Publication: The Clay-Worker
Indianapolis, IN, United States
LISBON’S NEW POTTERY.
The New Works of The Thomas China Co., at Lisbon, Ohio.
THE NEW WORKS of the above company will, when completed, make one of the neatest and most up-to-date plants in the country. The main buildings are 320 feet in length by 130 feet in width. At the north end of the plant are located the clay shops, which are two stories in height. The whole plant is built of fire brick.
The pottery, as a whole, is very well planned and is built with a view to convenience and economy in the manufacture of their ware.
In the slip house the company will have two seventy-two Chamber filter presses, with gaskets, three singled blunger mills, one double belt-power pump and one sliding motion sifter. This will comprise the machinery in this department, and when the writer visited their works, some two weeks ago, all of the machinery was going in as fast as possible. The pug mill which will be used for pugging the regular body clay is of the horizontal pattern, the company claiming that this pattern mill pugs the clay tighter and taking more of the air out of it on account of the extra worm-push outs in the curved nozzle.
Just outside of the slip house are the fret chaser-mill and the two color mills, which grind the color for the body.
At one side of the pug mill is located the belt elevator, which conveys the clay to the workmen on the second floor.
On the first floor, and right next to the claymaking department, is located the sagger-making equipment. The machinery in this department will comprise the five-foot dry pan for grinding the broken saggers into grog and the ragger pug mill, which is used to pug the sagger clay after it has been mixed with the grog and tempered and aged.
Next to the sagger-making department is located the green room. This room is well lighted and is of large dimensions, it will be heated by steam.
Next to the green room is located the bisque kiln room. When the writer was at their works the kilns were just completed, and as the accompanying illustrations will show, the carpenters’ and bricklayers’ debris had not, as yet, been cleared away. When completed, the plant will contain three bisque and three glost kilns.
Next to the bisque kiln sheds are located the bisque warerooms, which are spacious and well lighted. After which comes the dipping house and the underglaze department, where all of the underglaze decorating will be done. It is probable that one, and, possibly, two, printing presses will be located in this department for the underglaze decoration only.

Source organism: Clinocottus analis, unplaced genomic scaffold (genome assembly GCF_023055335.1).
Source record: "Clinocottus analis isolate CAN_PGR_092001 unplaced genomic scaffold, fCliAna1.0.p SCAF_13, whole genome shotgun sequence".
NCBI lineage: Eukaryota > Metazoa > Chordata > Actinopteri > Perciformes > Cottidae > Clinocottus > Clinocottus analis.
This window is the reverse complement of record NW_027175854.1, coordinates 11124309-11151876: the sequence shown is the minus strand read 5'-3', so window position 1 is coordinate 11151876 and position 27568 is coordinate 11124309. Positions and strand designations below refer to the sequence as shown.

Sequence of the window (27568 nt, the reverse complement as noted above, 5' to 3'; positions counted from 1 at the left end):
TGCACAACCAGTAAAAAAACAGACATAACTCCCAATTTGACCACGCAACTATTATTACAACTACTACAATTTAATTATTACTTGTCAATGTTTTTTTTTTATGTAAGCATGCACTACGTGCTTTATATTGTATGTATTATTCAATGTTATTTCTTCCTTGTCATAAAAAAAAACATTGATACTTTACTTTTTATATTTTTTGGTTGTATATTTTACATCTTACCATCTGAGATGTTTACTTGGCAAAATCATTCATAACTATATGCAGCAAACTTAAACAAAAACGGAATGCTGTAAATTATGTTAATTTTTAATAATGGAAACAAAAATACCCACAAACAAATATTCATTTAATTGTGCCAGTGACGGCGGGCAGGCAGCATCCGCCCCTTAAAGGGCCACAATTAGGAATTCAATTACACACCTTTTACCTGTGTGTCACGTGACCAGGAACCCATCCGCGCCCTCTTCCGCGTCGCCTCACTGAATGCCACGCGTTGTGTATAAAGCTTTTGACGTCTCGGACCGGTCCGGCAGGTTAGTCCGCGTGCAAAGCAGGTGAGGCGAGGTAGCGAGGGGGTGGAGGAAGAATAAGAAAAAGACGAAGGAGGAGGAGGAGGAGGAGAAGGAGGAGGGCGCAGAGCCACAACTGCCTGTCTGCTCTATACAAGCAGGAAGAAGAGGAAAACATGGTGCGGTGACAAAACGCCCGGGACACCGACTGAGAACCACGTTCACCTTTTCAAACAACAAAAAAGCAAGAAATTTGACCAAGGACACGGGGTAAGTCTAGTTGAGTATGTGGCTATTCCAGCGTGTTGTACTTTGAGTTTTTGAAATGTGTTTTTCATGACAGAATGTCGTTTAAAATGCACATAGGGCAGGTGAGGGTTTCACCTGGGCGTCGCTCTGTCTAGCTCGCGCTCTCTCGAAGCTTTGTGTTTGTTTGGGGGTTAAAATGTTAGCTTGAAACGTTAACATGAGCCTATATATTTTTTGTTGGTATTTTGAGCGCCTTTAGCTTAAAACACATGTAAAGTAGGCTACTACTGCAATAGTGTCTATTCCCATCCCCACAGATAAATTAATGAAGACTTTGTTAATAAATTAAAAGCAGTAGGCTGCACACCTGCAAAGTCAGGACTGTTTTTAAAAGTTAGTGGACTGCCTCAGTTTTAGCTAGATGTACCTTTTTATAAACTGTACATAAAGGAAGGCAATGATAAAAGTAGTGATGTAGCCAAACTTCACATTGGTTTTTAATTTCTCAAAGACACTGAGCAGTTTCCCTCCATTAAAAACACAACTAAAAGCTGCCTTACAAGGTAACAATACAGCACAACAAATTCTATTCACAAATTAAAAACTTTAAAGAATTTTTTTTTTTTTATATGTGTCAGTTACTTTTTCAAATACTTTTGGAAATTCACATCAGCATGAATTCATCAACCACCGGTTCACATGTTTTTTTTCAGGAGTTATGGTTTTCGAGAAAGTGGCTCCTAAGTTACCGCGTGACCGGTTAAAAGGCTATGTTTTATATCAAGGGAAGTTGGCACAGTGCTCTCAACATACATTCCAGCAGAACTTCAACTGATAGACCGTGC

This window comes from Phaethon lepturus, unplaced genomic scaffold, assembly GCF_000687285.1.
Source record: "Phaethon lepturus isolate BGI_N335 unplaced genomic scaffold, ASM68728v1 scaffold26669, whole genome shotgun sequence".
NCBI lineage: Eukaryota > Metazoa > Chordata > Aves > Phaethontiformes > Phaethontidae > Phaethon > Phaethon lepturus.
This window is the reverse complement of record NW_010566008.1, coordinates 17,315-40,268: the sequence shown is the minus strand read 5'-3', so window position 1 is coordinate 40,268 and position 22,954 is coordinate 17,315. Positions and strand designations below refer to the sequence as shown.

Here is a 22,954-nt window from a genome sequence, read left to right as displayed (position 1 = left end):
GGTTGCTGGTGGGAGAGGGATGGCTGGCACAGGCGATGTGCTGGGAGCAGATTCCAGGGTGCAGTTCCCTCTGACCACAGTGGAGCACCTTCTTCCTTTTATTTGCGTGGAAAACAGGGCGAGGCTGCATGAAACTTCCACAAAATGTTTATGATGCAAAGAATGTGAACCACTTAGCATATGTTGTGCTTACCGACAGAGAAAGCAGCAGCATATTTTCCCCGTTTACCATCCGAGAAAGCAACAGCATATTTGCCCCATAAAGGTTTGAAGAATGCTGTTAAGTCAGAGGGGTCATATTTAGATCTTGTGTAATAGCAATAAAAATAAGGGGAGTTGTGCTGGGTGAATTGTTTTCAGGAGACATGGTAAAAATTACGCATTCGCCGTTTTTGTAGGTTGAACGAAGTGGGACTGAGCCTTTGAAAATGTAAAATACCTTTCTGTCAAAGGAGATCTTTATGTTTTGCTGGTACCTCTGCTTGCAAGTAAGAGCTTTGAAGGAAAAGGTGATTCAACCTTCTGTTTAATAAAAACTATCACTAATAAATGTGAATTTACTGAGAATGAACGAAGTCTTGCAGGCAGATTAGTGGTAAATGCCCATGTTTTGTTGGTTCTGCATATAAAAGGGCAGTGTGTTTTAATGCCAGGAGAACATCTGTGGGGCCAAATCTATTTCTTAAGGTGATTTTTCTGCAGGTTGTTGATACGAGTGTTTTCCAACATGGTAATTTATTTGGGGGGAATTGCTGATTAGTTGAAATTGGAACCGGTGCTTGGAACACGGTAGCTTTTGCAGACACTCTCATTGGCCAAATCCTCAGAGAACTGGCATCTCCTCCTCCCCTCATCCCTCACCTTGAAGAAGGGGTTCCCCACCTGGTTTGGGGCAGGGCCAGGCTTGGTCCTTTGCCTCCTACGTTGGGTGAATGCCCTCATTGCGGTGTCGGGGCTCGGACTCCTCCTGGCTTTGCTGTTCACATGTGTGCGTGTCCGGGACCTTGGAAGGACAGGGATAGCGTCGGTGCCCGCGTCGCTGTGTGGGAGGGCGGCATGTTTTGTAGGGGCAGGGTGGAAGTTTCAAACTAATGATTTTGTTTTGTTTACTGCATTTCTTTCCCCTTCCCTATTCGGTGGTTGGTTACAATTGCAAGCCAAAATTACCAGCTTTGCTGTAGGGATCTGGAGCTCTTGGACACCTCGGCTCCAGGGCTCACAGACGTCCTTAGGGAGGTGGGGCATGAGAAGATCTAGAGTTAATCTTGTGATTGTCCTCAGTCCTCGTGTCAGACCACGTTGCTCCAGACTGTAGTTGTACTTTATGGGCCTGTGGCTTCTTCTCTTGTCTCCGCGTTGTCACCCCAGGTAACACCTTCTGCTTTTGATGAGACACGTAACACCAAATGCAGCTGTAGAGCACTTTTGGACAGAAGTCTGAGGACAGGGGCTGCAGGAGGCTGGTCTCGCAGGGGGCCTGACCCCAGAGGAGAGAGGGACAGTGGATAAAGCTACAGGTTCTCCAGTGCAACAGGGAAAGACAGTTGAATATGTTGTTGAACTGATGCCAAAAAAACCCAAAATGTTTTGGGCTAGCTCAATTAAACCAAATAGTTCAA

Next to the dipping rooms are located the glost kiln rooms, which contain the company’s three glost kilns, which are 16 feet 6 inches in diameter and of the up-draft pattern.
Next to the glost kiln shed is located the three-story portion of the plant, the first story of which will be used as a glost warehouse and packing rooms, the second floor for offices, sample rooms and decorating, the third floor being used for decorating also.
The company propose to operate their own electric light plant and their entire factory will be lighted by electricity. The plant will be heated by steam.
The decorating kilns will be four in number and the company expect to draw their first decorating kiln by the first of the year. They will be in full operation within a week.
All the power for the entire factory is furnished by a 100-horse-power Skinner engine and 100-horse-power Erie boiler. The company will employ, in all, about 250 people.
Regarding shapes and quality of the ware to be produced, the company say that they will have upon the market a ware that is not to be equaled in its class.
All of the modeling is being done by Mr. F. B. Wright, of England. The accompanying illustration will show Mr. Wright at work on the cover dish belonging to the dinner set called the “Regina.”
Another illustration will show the moldmaker at work on the molds for the company’s new ware.
The plant of the Thomas China Co. may be classed, in all, as a most complete and modern pottery.
The officers of the company are George W. Thomas, president; J. W. Boch, vice president; A. G. Mason, secretary and treasurer, and W. F. Keates, general manager.